Special Issue "Algorithms for Personalization Techniques and Recommender Systems"
A special issue of Algorithms (ISSN 1999-4893).
Deadline for manuscript submissions: closed (30 April 2020) | Viewed by 18287
Interests: artificial intelligence; recommender systems; multimedia retrieval; active learning; human computer interaction
Recommender Systems are software tools that aim at alleviating the information overload problem by generating personalized recommendations for users. They can support users by providing a shorter and more “personalized” item catalog in order to find items that are more suitable for users’ specific tastes and preferences. Today, most e-commerce and information search and retrieval systems incorporate a recommender system as an essential tool for supporting the user of the system.
Many recommendation approaches have been developed and deployed in a vast range of application domains in the last two decades. The families of algorithms are content-based recommender systems, which suggest items of interest based on the associated content features, collaborative filtering systems, which predict the user ratings based on the previous ratings, demographic recommender systems, which build recommendations by identifying similar users based on demographic information, utility-based recommender systems, which match a user’s need and a set of options available, knowledge-based recommender systems, which attempt to suggest items that are inferred by a reasoning process and form a relationship between a user’s need and possible recommendations, and hybrid recommender systems, which aggregate a number of approaches in order to tackle the specific limitations of an individual approach.
In recent years, however, algorithms that go beyond the matrix completion paradigm have arisen. Examples are (i) algorithms that address specific scenarios, such as sequential recommendations, conversational recommendations, and recommendations in social networks, (ii) user-centric algorithms that take into account explanations, cognitive models, biases, trust, or transparency, (iii) algorithms that take into consideration multiple perspectives, such as multi-stakeholder approaches, cross-domain recommendations, and multisignal recommendations, (iv) and totally novel algorithmic approaches, such as the usage of deep learning.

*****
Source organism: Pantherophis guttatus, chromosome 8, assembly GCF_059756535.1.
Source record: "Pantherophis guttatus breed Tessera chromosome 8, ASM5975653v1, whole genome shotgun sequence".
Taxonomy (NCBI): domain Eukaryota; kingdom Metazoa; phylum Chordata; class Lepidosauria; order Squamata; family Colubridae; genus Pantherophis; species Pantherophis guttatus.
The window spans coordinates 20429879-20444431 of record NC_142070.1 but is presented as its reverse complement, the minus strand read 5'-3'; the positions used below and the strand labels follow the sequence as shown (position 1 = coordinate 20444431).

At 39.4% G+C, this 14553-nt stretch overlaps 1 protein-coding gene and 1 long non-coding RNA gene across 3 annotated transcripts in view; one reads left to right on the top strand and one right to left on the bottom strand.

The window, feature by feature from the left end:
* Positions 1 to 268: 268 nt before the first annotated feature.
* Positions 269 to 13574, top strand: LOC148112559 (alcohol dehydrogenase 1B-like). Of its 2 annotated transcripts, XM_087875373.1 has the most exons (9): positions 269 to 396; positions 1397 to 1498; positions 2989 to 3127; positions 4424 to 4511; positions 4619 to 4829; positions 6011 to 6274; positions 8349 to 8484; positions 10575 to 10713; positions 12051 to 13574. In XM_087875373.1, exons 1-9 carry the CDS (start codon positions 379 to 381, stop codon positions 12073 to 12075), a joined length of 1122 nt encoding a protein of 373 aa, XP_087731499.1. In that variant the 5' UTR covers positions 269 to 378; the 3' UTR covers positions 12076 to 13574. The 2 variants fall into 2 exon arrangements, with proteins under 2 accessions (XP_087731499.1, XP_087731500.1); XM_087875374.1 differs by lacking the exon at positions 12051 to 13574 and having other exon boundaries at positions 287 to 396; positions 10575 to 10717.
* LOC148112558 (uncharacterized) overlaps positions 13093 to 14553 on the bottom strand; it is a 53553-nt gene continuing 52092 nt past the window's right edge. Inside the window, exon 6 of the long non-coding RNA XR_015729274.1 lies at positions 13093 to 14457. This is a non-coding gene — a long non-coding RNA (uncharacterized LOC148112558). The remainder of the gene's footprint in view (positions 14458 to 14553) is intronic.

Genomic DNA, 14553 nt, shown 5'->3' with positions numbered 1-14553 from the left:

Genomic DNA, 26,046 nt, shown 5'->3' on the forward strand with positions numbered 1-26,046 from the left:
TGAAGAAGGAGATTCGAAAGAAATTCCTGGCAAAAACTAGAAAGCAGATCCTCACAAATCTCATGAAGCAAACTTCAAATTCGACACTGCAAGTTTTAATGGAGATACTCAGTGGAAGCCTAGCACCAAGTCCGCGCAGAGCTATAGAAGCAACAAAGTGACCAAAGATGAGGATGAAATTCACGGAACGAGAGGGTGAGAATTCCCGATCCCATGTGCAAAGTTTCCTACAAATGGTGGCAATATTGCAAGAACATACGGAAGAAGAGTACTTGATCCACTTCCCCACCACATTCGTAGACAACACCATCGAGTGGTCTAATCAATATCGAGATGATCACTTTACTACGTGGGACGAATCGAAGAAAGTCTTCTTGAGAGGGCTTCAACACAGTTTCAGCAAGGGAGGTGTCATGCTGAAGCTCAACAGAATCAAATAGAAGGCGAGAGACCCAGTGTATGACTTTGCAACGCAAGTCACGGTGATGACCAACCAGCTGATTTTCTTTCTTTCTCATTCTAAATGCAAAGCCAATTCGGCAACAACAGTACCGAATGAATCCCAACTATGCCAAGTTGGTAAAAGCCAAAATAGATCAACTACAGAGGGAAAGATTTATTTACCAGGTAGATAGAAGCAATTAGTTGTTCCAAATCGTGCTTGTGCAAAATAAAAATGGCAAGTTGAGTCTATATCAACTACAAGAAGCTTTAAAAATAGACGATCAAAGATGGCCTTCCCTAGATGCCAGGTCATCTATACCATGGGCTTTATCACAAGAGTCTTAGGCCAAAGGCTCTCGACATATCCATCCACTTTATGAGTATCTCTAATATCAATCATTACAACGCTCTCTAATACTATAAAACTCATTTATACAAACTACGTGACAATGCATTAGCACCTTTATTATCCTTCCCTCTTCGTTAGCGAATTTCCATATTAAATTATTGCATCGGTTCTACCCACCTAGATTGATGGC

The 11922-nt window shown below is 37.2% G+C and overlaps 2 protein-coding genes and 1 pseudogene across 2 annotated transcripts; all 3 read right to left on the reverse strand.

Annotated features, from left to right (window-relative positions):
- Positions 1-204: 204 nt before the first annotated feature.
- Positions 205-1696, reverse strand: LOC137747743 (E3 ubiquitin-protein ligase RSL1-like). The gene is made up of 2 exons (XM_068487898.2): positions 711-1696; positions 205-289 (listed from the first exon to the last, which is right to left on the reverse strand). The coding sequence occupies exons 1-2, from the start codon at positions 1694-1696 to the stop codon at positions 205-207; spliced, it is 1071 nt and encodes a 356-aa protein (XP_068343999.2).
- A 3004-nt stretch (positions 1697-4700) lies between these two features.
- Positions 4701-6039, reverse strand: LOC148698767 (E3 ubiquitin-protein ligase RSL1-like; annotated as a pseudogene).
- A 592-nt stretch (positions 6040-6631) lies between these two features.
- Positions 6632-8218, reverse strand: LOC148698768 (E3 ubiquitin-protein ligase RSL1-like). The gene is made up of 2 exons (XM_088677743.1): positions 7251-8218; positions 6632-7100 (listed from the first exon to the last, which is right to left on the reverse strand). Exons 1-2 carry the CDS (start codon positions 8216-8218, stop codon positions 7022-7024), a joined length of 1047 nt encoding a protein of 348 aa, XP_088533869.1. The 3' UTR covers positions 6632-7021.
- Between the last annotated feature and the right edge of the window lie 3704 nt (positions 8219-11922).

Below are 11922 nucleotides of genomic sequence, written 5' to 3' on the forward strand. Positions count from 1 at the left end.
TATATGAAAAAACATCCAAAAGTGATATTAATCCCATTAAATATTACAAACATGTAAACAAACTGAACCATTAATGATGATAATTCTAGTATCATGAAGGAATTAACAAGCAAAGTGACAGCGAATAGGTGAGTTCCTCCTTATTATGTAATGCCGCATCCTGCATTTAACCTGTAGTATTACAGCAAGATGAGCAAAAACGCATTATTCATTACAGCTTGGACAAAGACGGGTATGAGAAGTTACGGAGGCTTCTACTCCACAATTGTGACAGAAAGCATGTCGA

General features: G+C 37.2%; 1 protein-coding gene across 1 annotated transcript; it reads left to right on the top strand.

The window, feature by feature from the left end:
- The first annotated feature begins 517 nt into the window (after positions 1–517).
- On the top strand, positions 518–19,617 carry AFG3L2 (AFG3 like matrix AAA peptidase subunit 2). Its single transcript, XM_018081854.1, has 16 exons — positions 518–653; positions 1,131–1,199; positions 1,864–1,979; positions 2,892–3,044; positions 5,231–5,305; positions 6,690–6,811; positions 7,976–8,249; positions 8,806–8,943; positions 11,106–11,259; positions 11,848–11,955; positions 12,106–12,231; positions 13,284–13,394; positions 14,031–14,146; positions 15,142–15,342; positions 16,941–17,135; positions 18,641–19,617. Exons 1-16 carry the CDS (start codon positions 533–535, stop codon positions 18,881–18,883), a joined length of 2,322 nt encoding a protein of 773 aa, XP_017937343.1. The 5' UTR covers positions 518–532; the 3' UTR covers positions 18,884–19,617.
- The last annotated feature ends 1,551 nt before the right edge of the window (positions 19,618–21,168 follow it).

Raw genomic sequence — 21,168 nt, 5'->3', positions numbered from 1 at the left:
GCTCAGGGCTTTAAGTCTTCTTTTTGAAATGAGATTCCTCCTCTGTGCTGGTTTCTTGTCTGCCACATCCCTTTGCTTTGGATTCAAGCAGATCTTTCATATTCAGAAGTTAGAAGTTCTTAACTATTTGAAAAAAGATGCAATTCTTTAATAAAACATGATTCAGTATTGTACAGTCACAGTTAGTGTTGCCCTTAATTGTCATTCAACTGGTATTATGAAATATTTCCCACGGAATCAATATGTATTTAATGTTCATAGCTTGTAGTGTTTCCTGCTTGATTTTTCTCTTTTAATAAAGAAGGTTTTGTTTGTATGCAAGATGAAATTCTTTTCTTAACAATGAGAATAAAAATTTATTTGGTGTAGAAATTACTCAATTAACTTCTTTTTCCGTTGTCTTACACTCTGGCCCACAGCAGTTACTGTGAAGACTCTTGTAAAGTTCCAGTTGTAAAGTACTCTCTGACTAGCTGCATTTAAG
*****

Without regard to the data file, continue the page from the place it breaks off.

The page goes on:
This Special Issue on “Algorithms for Personalization Techniques and Recommender Systems” aims to form a reference point in this research area, i.e., the models and algorithms for the (more generic) goal of “personalization” and the (more specific) goal of “recommendations”. We invite works that present their latest findings in the state-of-the-art of the related theory and practice, and to contribute to the advancement of this research area. In particular, we would welcome original and unpublished submissions related to the following topics:
- Content-based filtering;
- Trust and transparency;
- Large scale recommendation;
- Multi-stakeholder approaches;
- Multisignal recommendations;
- Cross-domain recommendations;
- Sequential recommender systems;
- Collaborative filtering techniques;
- Side-information for recommendation;
- Adaptive recommendation algorithms;
- Visually-aware recommender systems;
- Conversational recommender systems;
- Algorithms for group recommendation;
- Semantic-aware recommender systems;
- Novel similarity-based recommendation;
- Recommendation based on deep learning;
- Recommender systems in social networks;
- Active learning for recommender systems;
- Transfer learning in recommender systems;
- Cross-domain algorithms for recommendation;
- Exploiting user cognition for recommendation;
- Recommendation based on matrix factorization;
- Recommendation based on audiovisual signals;
- Explanations methods for recommender systems;
- Generic recommendation models and algorithms;
- Algorithms for using implicit and explicit preferences;
- Ranking algorithms for personalization and adaptation;
- Novelty, diversity, or serendipity in recommender systems;
- Algorithms for context-aware recommender systems (CARS);
- Scalability and performance measures in recommender systems;
- Novel applications areas for recommender systems (e.g., health, education, and fashion);
- Further relevant topics.
Dr. Mehdi Elahi
Dr. Marko Tkalcic
Manuscript Submission Information
Manuscripts should be submitted online at www.mdpi.com by registering and logging in to this website. Once you are registered, click here to go to the submission form. Manuscripts can be submitted until the deadline. All submissions that pass pre-check are peer-reviewed. Accepted papers will be published continuously in the journal (as soon as accepted) and will be listed together on the special issue website. Research articles, review articles as well as short communications are invited. For planned papers, a title and short abstract (about 100 words) can be sent to the Editorial Office for announcement on this website.
Submitted manuscripts should not have been published previously, nor be under consideration for publication elsewhere (except conference proceedings papers). All manuscripts are thoroughly refereed through a single-blind peer-review process. A guide for authors and other relevant information for submission of manuscripts is available on the Instructions for Authors page. Algorithms is an international peer-reviewed open access monthly journal published by MDPI.
Please visit the Instructions for Authors page before submitting a manuscript. The Article Processing Charge (APC) for publication in this open access journal is 1600 CHF (Swiss Francs). Submitted papers should be well formatted and use good English. Authors may use MDPI's English editing service prior to publication or during author revisions.
- recommender systems
- collaborative filtering
- content-based filtering
- rating prediction
- ranking prediction
- active learning
- cold start